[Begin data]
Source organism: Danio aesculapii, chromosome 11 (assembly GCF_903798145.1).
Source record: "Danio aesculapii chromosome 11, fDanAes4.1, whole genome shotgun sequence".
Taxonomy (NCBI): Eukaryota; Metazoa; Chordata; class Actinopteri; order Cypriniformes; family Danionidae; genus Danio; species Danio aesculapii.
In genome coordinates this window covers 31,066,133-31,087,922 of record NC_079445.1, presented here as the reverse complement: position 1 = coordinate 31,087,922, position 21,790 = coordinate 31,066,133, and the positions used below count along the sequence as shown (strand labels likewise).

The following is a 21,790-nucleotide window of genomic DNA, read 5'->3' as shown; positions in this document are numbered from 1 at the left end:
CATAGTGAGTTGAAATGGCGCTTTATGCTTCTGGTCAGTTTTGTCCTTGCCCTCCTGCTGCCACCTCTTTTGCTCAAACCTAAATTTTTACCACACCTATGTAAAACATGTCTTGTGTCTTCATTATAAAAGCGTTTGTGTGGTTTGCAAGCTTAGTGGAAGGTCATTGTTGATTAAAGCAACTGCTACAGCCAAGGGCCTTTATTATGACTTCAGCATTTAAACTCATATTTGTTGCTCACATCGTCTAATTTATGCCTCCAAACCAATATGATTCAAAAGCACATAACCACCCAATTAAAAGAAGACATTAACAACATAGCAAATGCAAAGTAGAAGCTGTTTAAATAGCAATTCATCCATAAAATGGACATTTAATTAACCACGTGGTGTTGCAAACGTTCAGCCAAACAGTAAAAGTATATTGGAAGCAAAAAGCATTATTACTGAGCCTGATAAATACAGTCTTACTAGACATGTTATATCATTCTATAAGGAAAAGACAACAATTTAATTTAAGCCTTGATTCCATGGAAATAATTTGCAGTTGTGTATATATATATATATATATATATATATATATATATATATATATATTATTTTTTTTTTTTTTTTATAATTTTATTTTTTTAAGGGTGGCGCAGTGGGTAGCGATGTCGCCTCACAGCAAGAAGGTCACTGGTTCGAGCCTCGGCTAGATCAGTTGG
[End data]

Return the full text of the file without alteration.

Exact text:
Source organism: Danio aesculapii, chromosome 11 (assembly GCF_903798145.1).
Source record: "Danio aesculapii chromosome 11, fDanAes4.1, whole genome shotgun sequence".
Taxonomy (NCBI): Eukaryota; Metazoa; Chordata; class Actinopteri; order Cypriniformes; family Danionidae; genus Danio; species Danio aesculapii.
In genome coordinates this window covers 31,066,133-31,087,922 of record NC_079445.1, presented here as the reverse complement: position 1 = coordinate 31,087,922, position 21,790 = coordinate 31,066,133, and the positions used below count along the sequence as shown (strand labels likewise).

The following is a 21,790-nucleotide window of genomic DNA, read 5'->3' as shown; positions in this document are numbered from 1 at the left end:
CATAGTGAGTTGAAATGGCGCTTTATGCTTCTGGTCAGTTTTGTCCTTGCCCTCCTGCTGCCACCTCTTTTGCTCAAACCTAAATTTTTACCACACCTATGTAAAACATGTCTTGTGTCTTCATTATAAAAGCGTTTGTGTGGTTTGCAAGCTTAGTGGAAGGTCATTGTTGATTAAAGCAACTGCTACAGCCAAGGGCCTTTATTATGACTTCAGCATTTAAACTCATATTTGTTGCTCACATCGTCTAATTTATGCCTCCAAACCAATATGATTCAAAAGCACATAACCACCCAATTAAAAGAAGACATTAACAACATAGCAAATGCAAAGTAGAAGCTGTTTAAATAGCAATTCATCCATAAAATGGACATTTAATTAACCACGTGGTGTTGCAAACGTTCAGCCAAACAGTAAAAGTATATTGGAAGCAAAAAGCATTATTACTGAGCCTGATAAATACAGTCTTACTAGACATGTTATATCATTCTATAAGGAAAAGACAACAATTTAATTTAAGCCTTGATTCCATGGAAATAATTTGCAGTTGTGTATATATATATATATATATATATATATATATATATATATATATATTATTTTTTTTTTTTTTTTATAATTTTATTTTTTTAAGGGTGGCGCAGTGGGTAGCGATGTCGCCTCACAGCAAGAAGGTCACTGGTTCGAGCCTCGGCTAGATCAGTTGG